- Do not lean back or sit back on your your hips, this strains the back
- Some coaches recommend leaning forward 5 degrees, but this usually results in too much lean, which doesn’t improve speed
- Keep your eyes forward, not looking down but rather looking 20 feet ahead.
- Chin up (parallel to the ground). This reduces strain on neck and back.
- Relax your jaw and avoid tension in your neck
- Shrug once and let your shoulders fall and relax, with your shoulders slightly back. Do not hike up your shoulders or tense them.
- Suck in your stomach – keep your abdominal muscles firm but not overtightened
- Tuck in your behind – rotate your hip forward slightly. This will keep you from arching your back.
- Your head should remain level as you walk, all motion takes place from the shoulders down
- Your hips will rotate front to back as you walk, avoid side-to-side swaying which is wasted motion
The Right Arm Swinging Technique
The first step is to forget all of the images you have seen of a power walker pumping their arms in big swoops, punching the air in front of their face. A lot of that motion is going to waste. Here is how to use powerful arm motion that will actually help you walk faster.
- Straight arms won’t speed you up. Bend your elbows at 90 degrees.
- You don’t want to clench your hands or hold any objects in them. Your hands should be relaxed with your fingers in a partially closed curl.
- Hold your elbows close to your body. You don’t want to flail your arms around like chicken wings, that is wasted energy.
- Now for the tricky part – when does your arm come forward? If you just close your eyes, your body will start doing it right. The arm on the same side of the body as your forward foot goes backward in opposition to the foot motion, to balance the body. Now exaggerate this natural movement a little, so your back hand is reaching towards your back pocket (or where one would be).
- Now your forward foot goes back and the opposite arm comes forward. You want to ensure this motion is straight forward, not coming forward and crossing your body diagonally. Instead, it is like the motion of a choo choo train or extending a hand in a handshake.
- You don’t want the forward hand crossing the center point of your body. It can diagonal slightly, but any substantial diagonal motion is wasted effort.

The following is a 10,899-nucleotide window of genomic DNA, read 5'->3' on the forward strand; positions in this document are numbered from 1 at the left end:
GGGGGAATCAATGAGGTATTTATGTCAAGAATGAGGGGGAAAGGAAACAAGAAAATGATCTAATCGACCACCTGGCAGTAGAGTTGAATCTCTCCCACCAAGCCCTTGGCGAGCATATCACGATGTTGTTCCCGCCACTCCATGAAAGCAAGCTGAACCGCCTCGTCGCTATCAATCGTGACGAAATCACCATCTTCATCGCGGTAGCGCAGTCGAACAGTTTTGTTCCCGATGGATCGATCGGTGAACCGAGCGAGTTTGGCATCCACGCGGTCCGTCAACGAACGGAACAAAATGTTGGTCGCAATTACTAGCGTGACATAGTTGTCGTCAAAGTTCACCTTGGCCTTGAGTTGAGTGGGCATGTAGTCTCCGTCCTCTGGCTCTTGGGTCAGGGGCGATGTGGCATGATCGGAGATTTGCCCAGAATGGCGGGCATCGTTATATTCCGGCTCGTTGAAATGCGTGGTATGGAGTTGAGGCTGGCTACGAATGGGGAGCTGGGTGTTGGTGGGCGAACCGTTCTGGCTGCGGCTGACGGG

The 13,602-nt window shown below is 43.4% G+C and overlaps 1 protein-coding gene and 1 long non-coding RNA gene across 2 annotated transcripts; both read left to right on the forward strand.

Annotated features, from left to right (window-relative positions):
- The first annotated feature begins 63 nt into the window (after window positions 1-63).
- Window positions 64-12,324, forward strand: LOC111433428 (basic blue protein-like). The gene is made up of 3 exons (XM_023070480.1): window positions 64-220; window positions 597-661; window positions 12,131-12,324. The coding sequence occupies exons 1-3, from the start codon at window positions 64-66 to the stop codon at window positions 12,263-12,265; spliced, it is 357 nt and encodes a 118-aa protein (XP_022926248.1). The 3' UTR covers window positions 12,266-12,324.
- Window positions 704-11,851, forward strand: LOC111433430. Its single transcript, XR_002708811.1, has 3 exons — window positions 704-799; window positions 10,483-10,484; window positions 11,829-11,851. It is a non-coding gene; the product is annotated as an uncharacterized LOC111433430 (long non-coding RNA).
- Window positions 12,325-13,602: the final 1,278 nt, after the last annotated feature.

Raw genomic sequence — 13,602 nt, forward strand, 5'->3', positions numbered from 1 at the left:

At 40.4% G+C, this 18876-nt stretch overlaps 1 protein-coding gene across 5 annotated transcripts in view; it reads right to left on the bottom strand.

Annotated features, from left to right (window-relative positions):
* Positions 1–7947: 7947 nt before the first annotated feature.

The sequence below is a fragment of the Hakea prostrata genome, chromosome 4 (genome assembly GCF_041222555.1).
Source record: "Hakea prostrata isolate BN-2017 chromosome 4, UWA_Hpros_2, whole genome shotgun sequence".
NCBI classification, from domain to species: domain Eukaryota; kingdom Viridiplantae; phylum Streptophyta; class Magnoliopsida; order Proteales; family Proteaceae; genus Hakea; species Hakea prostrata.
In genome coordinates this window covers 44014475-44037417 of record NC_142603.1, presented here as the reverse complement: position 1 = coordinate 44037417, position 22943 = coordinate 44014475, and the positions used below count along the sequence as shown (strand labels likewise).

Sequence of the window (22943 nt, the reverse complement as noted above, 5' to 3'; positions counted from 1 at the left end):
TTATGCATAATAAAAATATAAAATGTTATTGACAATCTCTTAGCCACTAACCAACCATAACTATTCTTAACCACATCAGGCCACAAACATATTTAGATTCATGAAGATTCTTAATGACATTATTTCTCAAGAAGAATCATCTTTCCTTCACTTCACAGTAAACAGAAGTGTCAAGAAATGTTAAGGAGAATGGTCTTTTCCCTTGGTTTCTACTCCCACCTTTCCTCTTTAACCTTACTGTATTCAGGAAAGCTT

- Keep your forward hand low, it shouldn’t come up above the level of your breastbone or you are wasting effort.
4 – Comparison to other Cardiovascular Tasks
For instance use Usain Bolt for the fastest sprint possible (9.58 for a 100m). Doing a 100m in 9.58 seconds means he went ~23.4 MPH (averaged). I personally can walk almost at 9 MPH so being as i dont walk everyday there must be someone who can walk at least 9 or more; hence why i put <10 MPH.
You can use the formulas below to determine your calorie-burn while running and walking. The “Net Calorie Burn” measures calories burned, minus basal metabolism. Scientists consider this the best way to evaluate the actual calorie-burn of any exercise. The walking formulas apply to speeds of 3 to 4 mph. At 5 mph and faster, walking burns more calories than running.
Your Total Calorie Burn/Mile
Your Net Calorie Burn/Mile
.75 x your weight (in lbs.)
.63 x your weight
.53 x your weight
|.30 x your weight|
Adapted from “Energy Expenditure of Walking and Running,” Medicine & Science in Sport &Exercise, Cameron et al, Dec. 2004.
How to explain this? It’s not easy, except to say that walking at very fast speeds forces your body to move in ways it wasn’t designed to move. This creates a great deal of internal “friction” and inefficiency, which boosts heart rate, oxygen consumption, and calorie burn. So, as Jon Stewart might say, “Walking fast…good. Walking slow…uh, not so much.”
- Non-brisk walking in comparison to normal running burns fewer calories.
- Brisk walking and faster in comaprison to normal running burns more calories.
- therefore brisk walking must be >.63 x your weight / mile
These are general facts considered close truths by the scientific field:
- 10 x 100m sprints = ~400 calories
- 1000m sprinted = ~400 calories
- 1 m sprinted = ~0.4 calories
- Formula for Sprinting (using approximation): ~644 calories / mile
- jump roping = 4 x more effective than running (not sprinting; so 5-10 MPH)
- 36 – 56 calories / min
- running @ 5-10 MPH = ~ 9 – 14 calories / min
- ~ 84 – 108 calories / mile
- 30 min of swimming = ~300 calories
- ~10 calories / min
- calisthenics = ~3 – 9 calories / min
reference for running, rope jumping, and calisthenics:
Do keep in mind that these aren’t the exact numbers just approximations put forth by leading scientific journals.
5 – Summary / Conclusion
- Sprinting Formula (Approximation): ~644 calories / mile
- Jump Roping Formula: ~36 – 56 calories / min
- Running Formula (EXACT (from 5 to 10 MPH)): .63 x your weight / mile
- Running Formula (Approximation (from 5 to 10 MPH)): ~84 – 108 calories / mile
- Calisthenics Formula: ~3 – 9 calories / min
- Swimming Formula: ~10 calories / min
- Walking Formula (EXACT (from 3 to 4 MPH)): 0.3 x your weight / mile
Sprinting > Jumping Rope > Brisk-Walking > Running > Swimming > Walking